As they remain locked in a struggle for the loyalties of online publishers, the escalating war of features and widgets between Google and Facebook is getting serious. Especially with Google’s decision to roll out the big guns.
This week, the Financial Times reports that Google is putting its formidable artificial intelligence capabilities at the disposal of publishers in order to boost their digital subscription sales.
According to the FT, Google is already working on new AI tools for developing more sophisticated sub-sales strategies with News Corp., The New York Times and the FT.
The AI programs will draw on Google’s own user data to identify likely subscribers and produce individualized marketing offers. Google will introduce similar programs for other publishers in the near future, promising to revolutionize the laborious and sometimes cost-intensive process of marketing subs for a wide range of media companies.
In addition to targeting potential subscribers and tailoring marketing messages, Google may also help publishers in areas like processing online payments, streamlining the sales process and making it easier for new subs to sign up.
The company could aid publishers by offering more refined systems, allowing non-paying readers to sample subscription content without turning free access into a regular back door — a common complaint of publishers.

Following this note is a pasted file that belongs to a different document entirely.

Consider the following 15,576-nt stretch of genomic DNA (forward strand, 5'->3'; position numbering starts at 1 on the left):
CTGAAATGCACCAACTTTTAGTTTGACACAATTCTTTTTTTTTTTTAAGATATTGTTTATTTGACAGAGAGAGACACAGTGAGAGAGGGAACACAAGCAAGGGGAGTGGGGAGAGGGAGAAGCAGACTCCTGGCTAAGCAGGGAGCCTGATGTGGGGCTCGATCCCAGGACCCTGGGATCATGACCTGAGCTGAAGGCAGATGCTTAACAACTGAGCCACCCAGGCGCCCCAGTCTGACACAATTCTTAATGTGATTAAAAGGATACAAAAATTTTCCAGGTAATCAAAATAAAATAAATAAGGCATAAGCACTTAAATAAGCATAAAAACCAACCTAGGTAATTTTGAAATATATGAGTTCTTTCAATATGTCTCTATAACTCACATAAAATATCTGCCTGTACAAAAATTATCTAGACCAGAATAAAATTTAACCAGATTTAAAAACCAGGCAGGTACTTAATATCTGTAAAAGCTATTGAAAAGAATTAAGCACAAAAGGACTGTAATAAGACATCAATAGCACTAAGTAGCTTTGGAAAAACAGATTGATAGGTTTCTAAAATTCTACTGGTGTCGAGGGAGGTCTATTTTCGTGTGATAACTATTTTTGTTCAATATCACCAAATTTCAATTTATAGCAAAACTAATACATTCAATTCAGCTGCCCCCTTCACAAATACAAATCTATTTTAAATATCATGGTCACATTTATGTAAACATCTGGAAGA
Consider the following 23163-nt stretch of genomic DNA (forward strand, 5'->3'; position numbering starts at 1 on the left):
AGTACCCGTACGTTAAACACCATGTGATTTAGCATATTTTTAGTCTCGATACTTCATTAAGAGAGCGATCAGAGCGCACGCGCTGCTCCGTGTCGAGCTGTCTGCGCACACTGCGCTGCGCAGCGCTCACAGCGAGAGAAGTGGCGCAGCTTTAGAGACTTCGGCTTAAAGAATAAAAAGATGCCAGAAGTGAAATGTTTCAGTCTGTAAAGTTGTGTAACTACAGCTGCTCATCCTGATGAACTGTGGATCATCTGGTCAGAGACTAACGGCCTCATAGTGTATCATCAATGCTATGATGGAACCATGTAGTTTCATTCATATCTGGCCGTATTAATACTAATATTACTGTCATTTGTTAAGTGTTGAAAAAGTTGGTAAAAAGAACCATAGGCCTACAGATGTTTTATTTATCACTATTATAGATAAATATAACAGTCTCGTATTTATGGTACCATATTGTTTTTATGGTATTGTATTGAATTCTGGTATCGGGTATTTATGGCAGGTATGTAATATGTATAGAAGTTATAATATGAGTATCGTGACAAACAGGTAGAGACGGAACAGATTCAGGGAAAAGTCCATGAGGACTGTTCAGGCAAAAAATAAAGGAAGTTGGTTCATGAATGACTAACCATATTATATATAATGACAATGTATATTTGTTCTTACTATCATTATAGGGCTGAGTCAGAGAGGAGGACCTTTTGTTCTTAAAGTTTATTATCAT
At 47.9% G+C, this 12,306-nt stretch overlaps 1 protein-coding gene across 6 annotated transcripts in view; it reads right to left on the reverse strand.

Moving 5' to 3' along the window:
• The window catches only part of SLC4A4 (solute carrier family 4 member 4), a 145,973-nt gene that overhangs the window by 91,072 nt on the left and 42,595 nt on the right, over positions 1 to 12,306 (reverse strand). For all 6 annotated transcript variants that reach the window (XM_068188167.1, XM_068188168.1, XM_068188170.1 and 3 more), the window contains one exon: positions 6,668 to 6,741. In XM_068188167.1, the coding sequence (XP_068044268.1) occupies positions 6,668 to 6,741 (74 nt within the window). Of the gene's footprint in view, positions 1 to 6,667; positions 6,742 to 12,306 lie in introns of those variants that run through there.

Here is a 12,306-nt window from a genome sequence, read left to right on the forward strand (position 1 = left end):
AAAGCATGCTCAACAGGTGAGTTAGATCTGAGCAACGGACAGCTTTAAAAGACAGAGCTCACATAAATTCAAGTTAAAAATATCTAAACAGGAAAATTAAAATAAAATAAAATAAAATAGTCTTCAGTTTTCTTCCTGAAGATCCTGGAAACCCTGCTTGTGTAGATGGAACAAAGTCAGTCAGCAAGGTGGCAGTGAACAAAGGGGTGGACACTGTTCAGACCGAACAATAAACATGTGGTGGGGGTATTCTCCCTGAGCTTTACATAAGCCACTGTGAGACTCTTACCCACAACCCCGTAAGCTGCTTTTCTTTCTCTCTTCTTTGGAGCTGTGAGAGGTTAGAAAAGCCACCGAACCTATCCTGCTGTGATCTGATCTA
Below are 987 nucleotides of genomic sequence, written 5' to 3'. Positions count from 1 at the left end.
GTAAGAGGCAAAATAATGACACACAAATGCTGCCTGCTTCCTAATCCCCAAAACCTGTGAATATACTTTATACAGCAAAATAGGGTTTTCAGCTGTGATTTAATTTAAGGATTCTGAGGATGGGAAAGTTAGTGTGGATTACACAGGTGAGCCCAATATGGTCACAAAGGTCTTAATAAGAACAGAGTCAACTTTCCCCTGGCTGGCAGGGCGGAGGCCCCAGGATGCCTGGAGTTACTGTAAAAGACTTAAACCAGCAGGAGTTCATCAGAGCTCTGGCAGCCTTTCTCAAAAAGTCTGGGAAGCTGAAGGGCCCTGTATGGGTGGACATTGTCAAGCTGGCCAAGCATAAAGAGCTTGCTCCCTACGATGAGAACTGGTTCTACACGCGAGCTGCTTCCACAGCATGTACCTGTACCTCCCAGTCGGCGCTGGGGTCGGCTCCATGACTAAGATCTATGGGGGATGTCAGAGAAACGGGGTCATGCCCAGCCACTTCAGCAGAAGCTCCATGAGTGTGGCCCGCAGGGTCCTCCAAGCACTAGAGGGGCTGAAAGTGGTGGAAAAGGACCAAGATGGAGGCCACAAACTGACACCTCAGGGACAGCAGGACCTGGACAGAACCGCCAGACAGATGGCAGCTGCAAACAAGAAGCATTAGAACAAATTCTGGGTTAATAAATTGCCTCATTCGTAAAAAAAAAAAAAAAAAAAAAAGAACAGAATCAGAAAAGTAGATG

In addition to working with publishers on sub sales, Google is preparing to end its “first-click-free” feature, which allowed users to circumvent publishers’ attempts to limit free access to their sites by accessing them via search results.
Google is also moving to placate reputable publishers — as well as politicians and regulators — by suppressing fake news in favor of trustworthy content on its search platform.
Facebook has been making a number of similar moves, many in response to Google. It hopes to stem growing dissatisfaction among publishers that have struggled to monetize content distributed by the tech giants.
For example, Facebook is forbidding the practice of advertisers rewriting or editing news article headlines, blurbs and descriptions when they promote content. Facebook will not demand a share of subscription revenues for subs sold on its platform.
Also, it started displaying small-publisher logos next to content in its trending and search features to help readers more easily identify news from trustworthy sources.